We previously discovered spinocerebellar ataxia type 14 (SCA14) in a single Japanese family with an autosomal dominant neurodegenerative disorder characterized by cerebellar ataxia and intermittent axial myoclonus. The latter manifestation is selectively observed in patients with early onset. We mapped the locus to chromosome 19q13.4-qter, but the etiologic gene was not known. Recently, a mutation in the protein kinase C γ gene (PRKCG) was identified in a US family of English and Dutch ancestry with autosomal dominant SCA whose disease mapped to a region overlapping that of the SCA14 locus. Different PRKCG mutations were found in another family with SCA and in a sporadic case from the United States. Axial myoclonus was not observed in any of these US families.
To determine whether a mutation in the PRKCG gene is responsible for SCA14 and to investigate the prevalence of PRKCG mutations in Japanese patients with autosomal dominant SCA.
Patients and Methods
Direct nucleotide sequencing analysis of the 18 coding exons of the PRKCG gene was performed in the 19 members of the original Japanese family with SCA14 and in 24 Japanese probands with SCA. After identifying a PRKCG mutation, DNA samples from 72 patients with multiple system atrophy and 50 healthy individuals were examined for the mutation as controls.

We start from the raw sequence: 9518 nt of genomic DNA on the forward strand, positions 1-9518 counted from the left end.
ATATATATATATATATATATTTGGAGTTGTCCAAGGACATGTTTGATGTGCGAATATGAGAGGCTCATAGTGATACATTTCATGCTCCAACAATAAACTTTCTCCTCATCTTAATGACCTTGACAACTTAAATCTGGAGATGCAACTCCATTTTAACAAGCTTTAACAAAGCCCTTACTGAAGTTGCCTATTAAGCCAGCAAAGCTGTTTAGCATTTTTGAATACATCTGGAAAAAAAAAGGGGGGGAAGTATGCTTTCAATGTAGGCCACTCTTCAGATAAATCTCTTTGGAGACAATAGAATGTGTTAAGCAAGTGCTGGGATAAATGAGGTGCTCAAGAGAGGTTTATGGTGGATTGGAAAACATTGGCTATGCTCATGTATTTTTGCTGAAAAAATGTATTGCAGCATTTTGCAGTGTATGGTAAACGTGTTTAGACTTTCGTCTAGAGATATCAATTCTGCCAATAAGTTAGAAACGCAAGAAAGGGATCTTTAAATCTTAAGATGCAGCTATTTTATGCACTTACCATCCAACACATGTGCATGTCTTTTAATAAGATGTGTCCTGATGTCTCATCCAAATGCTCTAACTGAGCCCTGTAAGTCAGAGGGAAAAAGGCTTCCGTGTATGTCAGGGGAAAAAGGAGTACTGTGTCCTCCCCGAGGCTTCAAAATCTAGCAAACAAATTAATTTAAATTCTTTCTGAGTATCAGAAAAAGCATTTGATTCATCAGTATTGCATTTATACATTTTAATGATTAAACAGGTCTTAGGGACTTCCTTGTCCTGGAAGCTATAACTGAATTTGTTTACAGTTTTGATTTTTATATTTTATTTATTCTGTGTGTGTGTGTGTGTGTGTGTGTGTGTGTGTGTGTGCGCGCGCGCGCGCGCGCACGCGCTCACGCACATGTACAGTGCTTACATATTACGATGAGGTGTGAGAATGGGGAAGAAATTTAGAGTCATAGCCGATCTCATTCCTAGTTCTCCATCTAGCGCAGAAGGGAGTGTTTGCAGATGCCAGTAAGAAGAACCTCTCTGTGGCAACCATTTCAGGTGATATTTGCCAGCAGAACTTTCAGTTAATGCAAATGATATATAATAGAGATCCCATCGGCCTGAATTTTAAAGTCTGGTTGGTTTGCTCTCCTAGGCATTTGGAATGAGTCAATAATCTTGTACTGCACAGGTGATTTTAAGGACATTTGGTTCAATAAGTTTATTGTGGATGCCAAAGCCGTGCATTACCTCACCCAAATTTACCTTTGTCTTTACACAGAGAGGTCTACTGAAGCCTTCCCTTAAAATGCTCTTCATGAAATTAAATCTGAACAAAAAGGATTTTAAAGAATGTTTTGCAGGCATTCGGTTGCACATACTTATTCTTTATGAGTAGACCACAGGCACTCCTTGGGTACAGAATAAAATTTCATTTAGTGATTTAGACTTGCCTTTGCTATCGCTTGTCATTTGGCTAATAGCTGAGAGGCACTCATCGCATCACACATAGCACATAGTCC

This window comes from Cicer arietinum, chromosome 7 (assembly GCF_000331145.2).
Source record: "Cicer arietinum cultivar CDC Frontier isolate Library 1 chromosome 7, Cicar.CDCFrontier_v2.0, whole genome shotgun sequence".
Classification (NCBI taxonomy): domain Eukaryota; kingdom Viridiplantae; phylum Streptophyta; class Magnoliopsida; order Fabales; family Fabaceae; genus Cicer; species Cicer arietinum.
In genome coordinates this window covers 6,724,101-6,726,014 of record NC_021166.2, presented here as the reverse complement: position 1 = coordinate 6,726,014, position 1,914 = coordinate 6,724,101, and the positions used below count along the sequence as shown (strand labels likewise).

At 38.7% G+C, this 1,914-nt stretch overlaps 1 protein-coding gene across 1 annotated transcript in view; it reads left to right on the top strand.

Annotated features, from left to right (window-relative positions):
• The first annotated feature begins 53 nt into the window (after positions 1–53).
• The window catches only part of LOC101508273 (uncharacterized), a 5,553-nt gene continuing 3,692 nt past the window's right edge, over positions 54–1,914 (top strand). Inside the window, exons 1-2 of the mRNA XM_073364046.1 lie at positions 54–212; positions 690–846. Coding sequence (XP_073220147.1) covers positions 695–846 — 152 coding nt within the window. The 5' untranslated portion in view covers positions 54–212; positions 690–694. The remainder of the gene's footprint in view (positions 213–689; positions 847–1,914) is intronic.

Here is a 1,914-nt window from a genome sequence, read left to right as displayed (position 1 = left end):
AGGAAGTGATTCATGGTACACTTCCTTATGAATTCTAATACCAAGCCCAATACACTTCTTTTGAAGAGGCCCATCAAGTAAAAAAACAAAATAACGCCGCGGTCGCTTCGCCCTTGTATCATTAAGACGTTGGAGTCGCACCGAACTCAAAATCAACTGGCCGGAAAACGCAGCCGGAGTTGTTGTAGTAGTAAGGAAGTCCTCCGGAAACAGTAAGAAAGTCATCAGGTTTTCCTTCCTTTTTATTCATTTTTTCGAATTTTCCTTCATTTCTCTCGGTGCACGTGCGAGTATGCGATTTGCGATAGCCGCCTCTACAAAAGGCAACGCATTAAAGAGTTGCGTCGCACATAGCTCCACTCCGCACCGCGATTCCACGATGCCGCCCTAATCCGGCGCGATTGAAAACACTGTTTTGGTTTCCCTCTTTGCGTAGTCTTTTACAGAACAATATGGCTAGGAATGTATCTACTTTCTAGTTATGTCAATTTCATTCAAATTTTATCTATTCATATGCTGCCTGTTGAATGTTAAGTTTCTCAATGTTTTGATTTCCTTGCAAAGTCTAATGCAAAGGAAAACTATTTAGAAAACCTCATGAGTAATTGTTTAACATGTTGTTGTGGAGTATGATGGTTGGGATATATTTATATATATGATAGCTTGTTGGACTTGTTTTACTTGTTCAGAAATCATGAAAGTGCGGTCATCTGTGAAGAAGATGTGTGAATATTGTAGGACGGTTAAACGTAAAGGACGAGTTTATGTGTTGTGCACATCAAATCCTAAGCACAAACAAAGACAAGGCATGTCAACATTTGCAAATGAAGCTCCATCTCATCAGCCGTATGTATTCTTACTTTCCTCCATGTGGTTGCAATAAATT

Sequence analysis revealed a novel missense mutation, Gln127Arg, in all affected members of the family with SCA14. This mutation was not found in 122 control individuals. No mutations in the PRKCG gene were detected in the group of 24 probands with SCA of unknown type.
These findings document that SCA14 is caused by mutations in the PRKCG gene. The observation that all 4 PRKCG mutations identified in patients with SCA to date are located in exon 4 suggests a critical role for this region of the gene in cerebellar function. Mutations in the same region of the gene can result in myoclonus in some families but not in others.